I love Korean food but I’ve always been a bit scared of making kimchi. Luckily my brother had a recipe to share that is easy, vegan and doesn’t sound as intimidating as some of those other kimchi recipes floating around.
I have this with my Korean inspired crispy tofu tacos, on their own or on a grilled cheese sandwich. It never ceases to amaze me how well Korean food goes with cheese and it’s one of my favorite combos.
Once you’re kimchi is about to go off, use it to make these super easy kimchi pancakes.
- 1 large head napa or Chinese cabbage, cored and sliced
- 1 small daikon radish, thinly sliced
- 8 spring onions, greens roughly chopped, whites reserved separately
- 8 cloves garlic
- 1 thumbs worth of ginger, peeled and grated
- 1/2 c Korean chili powder (gochugaru)
- 2 tbsp white or red miso paste
- 1 tbsp sugar
Place the cabbage, daikon and spring onion greens in a large bowl and sprinkle with two tablespoons of salt. Mix to get an even coating and leave to sit at room temperature for 1 or up to 12 hours to drain out the liquid. You should be left with about a quarter or half a cup of liquid and the cabbage should be wilted.
In the (potentially very long) meantime, mix together the spring onion whites, garlic, ginger, chili powder, miso and sugar together with a food processor until you get a thick paste.
Once the cabbage has wilted, mix together the cabbage and the chili mixture. Rubbing each leaf individually so all the cabbage is thoroughly coated. Add 1 cup of water to the mixture and mix well before tasting. The liquid should be as salty as the sea, so add more salt if necessary (probably not).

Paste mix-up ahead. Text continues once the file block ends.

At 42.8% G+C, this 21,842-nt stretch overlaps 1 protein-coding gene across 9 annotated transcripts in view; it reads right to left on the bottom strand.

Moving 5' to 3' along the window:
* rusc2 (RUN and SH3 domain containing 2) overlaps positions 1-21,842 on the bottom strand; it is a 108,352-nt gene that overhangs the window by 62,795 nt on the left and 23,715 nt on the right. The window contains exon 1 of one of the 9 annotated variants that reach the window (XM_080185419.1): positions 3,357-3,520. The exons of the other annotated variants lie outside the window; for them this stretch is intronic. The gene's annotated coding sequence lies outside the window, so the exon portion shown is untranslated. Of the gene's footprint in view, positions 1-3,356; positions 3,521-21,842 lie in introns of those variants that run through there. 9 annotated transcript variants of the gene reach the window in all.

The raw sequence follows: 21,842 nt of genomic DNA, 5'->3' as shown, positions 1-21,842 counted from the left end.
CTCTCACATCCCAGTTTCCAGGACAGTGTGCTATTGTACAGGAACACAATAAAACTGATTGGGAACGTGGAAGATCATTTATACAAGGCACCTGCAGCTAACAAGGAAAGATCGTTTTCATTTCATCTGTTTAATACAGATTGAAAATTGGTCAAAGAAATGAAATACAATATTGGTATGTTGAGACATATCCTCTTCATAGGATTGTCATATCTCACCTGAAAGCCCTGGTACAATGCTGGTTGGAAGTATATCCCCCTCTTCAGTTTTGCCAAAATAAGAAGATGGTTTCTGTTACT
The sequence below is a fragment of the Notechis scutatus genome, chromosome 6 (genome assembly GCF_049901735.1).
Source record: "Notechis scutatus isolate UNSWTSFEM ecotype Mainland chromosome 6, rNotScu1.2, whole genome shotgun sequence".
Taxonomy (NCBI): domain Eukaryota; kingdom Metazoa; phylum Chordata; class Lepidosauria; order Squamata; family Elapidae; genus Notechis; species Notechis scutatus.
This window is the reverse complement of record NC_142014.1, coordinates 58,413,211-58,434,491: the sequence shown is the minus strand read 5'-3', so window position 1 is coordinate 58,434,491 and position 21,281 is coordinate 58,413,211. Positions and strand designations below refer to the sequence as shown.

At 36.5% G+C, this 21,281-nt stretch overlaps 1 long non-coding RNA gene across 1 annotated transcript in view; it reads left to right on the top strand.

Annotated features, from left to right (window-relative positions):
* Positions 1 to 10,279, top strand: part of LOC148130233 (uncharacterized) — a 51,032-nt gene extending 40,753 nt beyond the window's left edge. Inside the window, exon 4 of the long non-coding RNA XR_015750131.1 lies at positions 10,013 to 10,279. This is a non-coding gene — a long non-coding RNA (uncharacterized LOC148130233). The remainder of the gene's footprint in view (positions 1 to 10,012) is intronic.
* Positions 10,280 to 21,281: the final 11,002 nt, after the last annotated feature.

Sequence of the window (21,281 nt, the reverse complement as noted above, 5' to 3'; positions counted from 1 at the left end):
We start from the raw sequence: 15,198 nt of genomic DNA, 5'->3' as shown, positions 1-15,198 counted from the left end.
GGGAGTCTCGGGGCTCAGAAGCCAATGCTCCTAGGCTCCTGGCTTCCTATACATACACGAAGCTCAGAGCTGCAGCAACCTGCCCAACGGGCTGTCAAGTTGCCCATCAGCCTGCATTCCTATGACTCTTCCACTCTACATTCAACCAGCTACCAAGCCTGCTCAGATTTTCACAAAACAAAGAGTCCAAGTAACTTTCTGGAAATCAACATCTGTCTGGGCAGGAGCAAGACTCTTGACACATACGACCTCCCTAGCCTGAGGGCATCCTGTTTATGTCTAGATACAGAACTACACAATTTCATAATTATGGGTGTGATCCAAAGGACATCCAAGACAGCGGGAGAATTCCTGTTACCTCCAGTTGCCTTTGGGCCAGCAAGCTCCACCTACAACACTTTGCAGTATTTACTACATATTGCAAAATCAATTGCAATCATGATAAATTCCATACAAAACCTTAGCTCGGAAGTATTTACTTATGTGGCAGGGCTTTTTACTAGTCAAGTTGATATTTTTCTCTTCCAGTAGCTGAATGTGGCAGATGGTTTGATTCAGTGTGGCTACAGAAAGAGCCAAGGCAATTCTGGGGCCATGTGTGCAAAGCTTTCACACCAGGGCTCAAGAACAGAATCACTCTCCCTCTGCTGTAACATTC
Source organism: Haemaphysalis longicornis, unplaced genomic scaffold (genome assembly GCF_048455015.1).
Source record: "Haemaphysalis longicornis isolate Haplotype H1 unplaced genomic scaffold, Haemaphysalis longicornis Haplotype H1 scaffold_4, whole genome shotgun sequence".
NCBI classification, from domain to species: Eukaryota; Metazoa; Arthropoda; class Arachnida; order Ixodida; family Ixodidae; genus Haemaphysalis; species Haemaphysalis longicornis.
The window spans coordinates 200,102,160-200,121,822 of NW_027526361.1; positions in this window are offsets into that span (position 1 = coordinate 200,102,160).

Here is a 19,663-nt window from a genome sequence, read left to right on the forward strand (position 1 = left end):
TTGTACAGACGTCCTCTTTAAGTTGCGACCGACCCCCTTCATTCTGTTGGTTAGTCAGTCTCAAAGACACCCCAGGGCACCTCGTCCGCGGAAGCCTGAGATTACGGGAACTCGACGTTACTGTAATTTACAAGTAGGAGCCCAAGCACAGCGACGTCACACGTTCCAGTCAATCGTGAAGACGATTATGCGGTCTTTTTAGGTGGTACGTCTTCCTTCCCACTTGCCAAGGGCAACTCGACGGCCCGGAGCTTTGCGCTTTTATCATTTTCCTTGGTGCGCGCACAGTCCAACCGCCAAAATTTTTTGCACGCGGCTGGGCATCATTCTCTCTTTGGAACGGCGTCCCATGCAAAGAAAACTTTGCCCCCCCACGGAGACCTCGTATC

Now, place your cabbage in a mason jar or other glass container with a good seal. Make sure you pack it together tightly and use a chopstick to release any air pockets at the end.
Fresh or fermented
You now have two options to eat this kimchi:
- Leave at room temperature for 24 hours before moving it to the fridge and leaving it there for a week before you dig in;
- Move to the fridge straight away and try daily until it’s reached the level of fermentation you enjoy.
Either way this kimchi will keep for one month. I like to go for door number 2 because I have no patience.
This post is part of Veganuary 2019. Check out vegan recipes I’ve posted previously here, follow my adventures in Veganuary on instagram, or check out my Vegan and Vegetarian board on Pinterest for inspiration.